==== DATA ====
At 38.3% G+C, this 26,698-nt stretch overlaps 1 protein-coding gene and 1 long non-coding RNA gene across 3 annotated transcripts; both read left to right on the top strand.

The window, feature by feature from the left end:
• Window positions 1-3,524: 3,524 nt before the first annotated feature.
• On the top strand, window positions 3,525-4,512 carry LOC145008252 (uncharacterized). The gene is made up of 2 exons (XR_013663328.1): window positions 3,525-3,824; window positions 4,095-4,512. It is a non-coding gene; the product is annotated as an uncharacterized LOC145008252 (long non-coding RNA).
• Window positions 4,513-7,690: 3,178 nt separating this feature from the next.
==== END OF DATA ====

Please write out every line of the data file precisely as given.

At 38.3% G+C, this 26,698-nt stretch overlaps 1 protein-coding gene and 1 long non-coding RNA gene across 3 annotated transcripts; both read left to right on the top strand.

The window, feature by feature from the left end:
• Window positions 1-3,524: 3,524 nt before the first annotated feature.
• On the top strand, window positions 3,525-4,512 carry LOC145008252 (uncharacterized). The gene is made up of 2 exons (XR_013663328.1): window positions 3,525-3,824; window positions 4,095-4,512. It is a non-coding gene; the product is annotated as an uncharacterized LOC145008252 (long non-coding RNA).
• Window positions 4,513-7,690: 3,178 nt separating this feature from the next.